The Netherlands reversed this trend by greatly improving access and safety for bikes. It did this even though car infrastructure is pretty nice, parking is often free, and most families own a car.
Portland can get to 25% of trips by bike if people feel it is a safe, easy, cheap and enjoyable way to get around.
Huge difference being that from the horse/carriage to the auto was a HUGE upgrade in speed and convenience. Switching from a car to bike kind of goes the other way. It’s definitely not going to be the no brainer choice that the auto originally was.
The Netherlands reversed this trend by greatly improving access and safety for bikes. It did this even though car infrastructure is pretty nice, parking is often free, and most families own a car.
*The Netherlands instituted truly draconian excise and gas taxes that were expressly designed to discourage low-occupancy motoring.
*The Netherlands made de-autofication national policy. This involved cessation of highway building campaigns, removal of highways/ring roads in urban areas, the creation of traffic-calmed/free areas in many urban locations, and elimination of parking in urban centers.
*The Netherlands also instituted legal reforms that make motorists automatically liable for collisions with active transport.
*Active transport receives truly massive subsidies including individual cash grants to purchase bikes.
IMO, if the USA taxed gas to ~$9 a gallon we would see active mode share surge. Unfortunately, the ongoing global tragedy of the commons that is low-occupancy motoring continues to receive massive subsidies in the USA.
the 15 yr old kids being dropped off at school–theres one to work on. See it every day at Franklin HS. I also see a large number of youth walking and taking the bus. But the drop-offs are the key to congestion on Clinton/Woodward in the mornings for sure.
There is a ceiling of course, even the most bike friendly places in the world (Copenhagen, Amsterdam) dont go beyond 50%.
But 6% is absolutely not the ceiling. Look at some of the smaller places, like Cambridge MA, or David, CA, and you see rates in the teens. These are the same car-loving Americans, and yet more the twice as many of them are choosing to bike.
In cities that are predominated by universities. Not exactly comparable.
I don’t think that hypothesis is true. To be true, you’d have to assume that U.S. culture were so different from European and Japanese culture as to make 6% the ceiling rather than 20-25-35% as are commute rates in many European and Japanese cities. Sure, we’re different, and advertising has made cars seem great to many Americans, but I don’t think American exceptionalism explains such a huge gulf. There’s advertising all over the world. The vast difference in our gas taxes, parking prices, car fees, bike infrastructure, etc. seems like a much more reasonable hypothesis for the majority of that difference in commute rates between Portland and many European and Japanese cities.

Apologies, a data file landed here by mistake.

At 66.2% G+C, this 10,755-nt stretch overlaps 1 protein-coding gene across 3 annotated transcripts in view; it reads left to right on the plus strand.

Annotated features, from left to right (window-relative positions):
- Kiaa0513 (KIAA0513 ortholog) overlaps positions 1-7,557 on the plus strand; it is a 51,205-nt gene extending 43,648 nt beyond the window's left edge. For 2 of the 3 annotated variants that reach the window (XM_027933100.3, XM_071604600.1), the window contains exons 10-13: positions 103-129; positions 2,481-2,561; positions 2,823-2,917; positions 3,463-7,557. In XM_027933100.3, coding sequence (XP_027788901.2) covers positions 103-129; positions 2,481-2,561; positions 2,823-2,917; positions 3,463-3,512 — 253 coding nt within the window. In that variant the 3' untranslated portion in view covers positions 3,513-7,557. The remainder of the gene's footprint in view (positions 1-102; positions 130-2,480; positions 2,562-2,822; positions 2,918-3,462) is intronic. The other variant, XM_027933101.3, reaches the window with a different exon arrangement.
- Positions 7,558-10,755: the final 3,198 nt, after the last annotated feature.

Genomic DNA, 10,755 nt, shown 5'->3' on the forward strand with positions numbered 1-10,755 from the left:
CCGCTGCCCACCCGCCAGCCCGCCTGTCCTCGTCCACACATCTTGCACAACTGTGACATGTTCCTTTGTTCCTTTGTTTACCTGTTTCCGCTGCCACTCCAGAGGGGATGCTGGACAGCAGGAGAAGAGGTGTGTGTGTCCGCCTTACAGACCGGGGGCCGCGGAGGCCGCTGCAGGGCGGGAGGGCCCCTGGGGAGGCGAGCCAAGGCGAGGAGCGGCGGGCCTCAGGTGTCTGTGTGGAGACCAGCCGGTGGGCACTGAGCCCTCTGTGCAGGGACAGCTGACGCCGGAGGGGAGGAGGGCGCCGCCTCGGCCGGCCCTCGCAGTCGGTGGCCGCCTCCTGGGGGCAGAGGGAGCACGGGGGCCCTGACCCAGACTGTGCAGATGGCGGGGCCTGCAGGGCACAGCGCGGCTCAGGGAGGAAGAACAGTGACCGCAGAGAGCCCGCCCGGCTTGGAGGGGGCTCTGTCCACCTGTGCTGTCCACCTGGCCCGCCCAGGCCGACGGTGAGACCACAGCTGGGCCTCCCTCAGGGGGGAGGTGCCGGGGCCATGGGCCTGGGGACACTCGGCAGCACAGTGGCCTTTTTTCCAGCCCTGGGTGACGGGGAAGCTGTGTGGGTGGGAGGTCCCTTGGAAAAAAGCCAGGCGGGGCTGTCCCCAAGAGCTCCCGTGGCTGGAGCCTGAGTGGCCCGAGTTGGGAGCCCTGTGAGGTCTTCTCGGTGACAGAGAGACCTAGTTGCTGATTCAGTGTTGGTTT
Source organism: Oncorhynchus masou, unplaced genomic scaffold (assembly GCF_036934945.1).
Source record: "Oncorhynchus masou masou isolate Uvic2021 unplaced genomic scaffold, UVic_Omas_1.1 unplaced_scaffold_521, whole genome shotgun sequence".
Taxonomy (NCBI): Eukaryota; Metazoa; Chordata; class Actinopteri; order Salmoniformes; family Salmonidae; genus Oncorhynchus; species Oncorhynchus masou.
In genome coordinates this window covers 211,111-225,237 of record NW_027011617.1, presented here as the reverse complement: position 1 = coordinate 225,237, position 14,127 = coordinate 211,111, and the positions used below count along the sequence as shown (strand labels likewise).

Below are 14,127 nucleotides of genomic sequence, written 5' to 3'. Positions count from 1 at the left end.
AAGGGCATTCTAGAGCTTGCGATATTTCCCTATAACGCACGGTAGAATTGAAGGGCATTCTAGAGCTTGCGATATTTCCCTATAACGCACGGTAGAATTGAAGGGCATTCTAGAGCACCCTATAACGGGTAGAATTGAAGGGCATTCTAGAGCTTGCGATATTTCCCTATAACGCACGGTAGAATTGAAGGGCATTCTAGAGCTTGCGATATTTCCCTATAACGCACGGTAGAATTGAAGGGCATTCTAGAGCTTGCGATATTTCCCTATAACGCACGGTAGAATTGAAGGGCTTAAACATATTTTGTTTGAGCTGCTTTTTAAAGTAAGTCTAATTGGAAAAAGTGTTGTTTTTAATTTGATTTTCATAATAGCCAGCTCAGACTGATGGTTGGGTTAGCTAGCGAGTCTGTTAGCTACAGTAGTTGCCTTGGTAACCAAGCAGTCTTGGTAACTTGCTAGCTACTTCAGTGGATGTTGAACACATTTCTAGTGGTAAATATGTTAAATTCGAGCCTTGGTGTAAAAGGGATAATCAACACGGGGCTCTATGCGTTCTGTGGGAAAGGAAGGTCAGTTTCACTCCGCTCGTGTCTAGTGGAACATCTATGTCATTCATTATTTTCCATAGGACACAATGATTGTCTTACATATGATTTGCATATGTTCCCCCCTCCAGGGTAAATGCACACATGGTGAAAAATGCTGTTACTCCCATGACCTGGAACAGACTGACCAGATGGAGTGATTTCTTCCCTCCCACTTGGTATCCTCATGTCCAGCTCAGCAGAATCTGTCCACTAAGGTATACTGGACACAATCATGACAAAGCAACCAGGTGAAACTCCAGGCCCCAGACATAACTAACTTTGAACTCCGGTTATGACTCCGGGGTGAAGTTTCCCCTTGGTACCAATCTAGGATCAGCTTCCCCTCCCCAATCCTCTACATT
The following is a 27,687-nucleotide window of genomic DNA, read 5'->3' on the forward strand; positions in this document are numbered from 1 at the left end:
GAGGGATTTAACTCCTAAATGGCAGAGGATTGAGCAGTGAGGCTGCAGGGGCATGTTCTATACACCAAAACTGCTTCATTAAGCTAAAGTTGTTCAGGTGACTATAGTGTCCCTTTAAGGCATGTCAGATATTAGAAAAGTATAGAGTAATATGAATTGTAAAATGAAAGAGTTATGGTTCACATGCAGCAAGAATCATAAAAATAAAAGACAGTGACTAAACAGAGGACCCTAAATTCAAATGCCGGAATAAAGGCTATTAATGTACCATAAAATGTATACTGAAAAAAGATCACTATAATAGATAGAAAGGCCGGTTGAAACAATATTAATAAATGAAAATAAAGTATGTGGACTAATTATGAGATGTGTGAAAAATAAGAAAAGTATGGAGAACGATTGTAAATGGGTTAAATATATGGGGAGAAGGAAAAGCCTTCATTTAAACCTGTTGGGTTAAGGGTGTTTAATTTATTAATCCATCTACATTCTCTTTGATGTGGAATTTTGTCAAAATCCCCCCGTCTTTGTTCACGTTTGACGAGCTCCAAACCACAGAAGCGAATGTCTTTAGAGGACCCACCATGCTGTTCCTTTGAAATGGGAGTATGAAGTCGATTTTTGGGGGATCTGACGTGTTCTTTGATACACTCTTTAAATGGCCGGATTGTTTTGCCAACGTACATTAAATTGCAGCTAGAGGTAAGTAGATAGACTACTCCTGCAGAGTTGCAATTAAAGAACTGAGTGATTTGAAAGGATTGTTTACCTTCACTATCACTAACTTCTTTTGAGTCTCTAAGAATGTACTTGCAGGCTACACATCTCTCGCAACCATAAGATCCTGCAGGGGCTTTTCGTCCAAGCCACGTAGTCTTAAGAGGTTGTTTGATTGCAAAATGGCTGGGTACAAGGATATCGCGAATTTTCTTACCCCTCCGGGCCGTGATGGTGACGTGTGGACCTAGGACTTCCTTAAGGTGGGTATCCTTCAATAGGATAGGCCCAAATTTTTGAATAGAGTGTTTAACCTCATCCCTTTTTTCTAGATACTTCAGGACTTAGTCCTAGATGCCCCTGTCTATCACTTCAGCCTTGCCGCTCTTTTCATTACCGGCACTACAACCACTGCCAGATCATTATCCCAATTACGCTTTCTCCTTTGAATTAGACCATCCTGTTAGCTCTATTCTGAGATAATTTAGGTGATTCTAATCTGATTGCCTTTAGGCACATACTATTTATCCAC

So, we’d have to assume we’re different, and then you say we are different?
We’d have to assume we’re SUPER different to justify a “max” mode share that’s less than a quarter of other cities in Europe/Japan based solely on cultural factors. I just don’t think that’s reasonable. There are tons of policy factors (which I listed above) which I think are more explanatory than cultural factors.
Based on the European people I know, the transportation “culture” isn’t that different. Driving there isn’t looked down upon in high-bike-mode-share cities – indeed plenty of people would like to own cars. It’s just that driving is expensive/inconvenient enough, and cycling is convenient and comfortable enough, that biking seems like a more practical choice for them. That different calculus, it seems to me, is almost completely because of government policy (taxes, parking, infrastructure).
I would actually argue that land use/urban planning/city development and transit differences are more factors than most of the things you listed. Huge cultural differences as well. We’re Americans: we’re basically taught to buy everything bigger, move further out and get more space.
All that is driven by government policy, too – though it takes much longer for policy to have a large impact on e.g. development patterns than on gas prices.
sure, but at some level WE are the government. So yes, I do think we are SUPER different. (We’re also an incredibly conservative county in most aspects and don’t like change)